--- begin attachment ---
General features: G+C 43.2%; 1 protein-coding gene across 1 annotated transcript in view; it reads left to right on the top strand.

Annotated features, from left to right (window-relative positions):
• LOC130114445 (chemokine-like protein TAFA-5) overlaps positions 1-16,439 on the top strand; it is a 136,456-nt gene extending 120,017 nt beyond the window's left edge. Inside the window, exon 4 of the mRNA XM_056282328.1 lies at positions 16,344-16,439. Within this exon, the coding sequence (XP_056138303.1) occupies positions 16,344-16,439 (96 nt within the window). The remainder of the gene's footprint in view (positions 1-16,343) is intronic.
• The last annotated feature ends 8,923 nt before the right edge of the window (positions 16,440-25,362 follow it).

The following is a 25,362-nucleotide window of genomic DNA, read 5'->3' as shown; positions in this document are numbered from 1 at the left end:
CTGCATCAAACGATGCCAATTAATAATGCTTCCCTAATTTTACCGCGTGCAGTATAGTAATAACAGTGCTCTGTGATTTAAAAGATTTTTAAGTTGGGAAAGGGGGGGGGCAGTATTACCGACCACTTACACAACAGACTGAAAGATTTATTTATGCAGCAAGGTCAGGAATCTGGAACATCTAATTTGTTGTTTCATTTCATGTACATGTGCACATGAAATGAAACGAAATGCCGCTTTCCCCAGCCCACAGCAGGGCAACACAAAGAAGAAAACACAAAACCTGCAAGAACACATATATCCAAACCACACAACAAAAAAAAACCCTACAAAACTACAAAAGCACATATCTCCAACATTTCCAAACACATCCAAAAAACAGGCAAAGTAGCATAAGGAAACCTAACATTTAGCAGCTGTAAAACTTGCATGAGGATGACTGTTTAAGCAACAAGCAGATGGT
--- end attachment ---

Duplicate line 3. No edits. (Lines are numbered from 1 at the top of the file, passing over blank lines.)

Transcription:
• LOC130114445 (chemokine-like protein TAFA-5) overlaps positions 1-16,439 on the top strand; it is a 136,456-nt gene extending 120,017 nt beyond the window's left edge. Inside the window, exon 4 of the mRNA XM_056282328.1 lies at positions 16,344-16,439. Within this exon, the coding sequence (XP_056138303.1) occupies positions 16,344-16,439 (96 nt within the window). The remainder of the gene's footprint in view (positions 1-16,343) is intronic.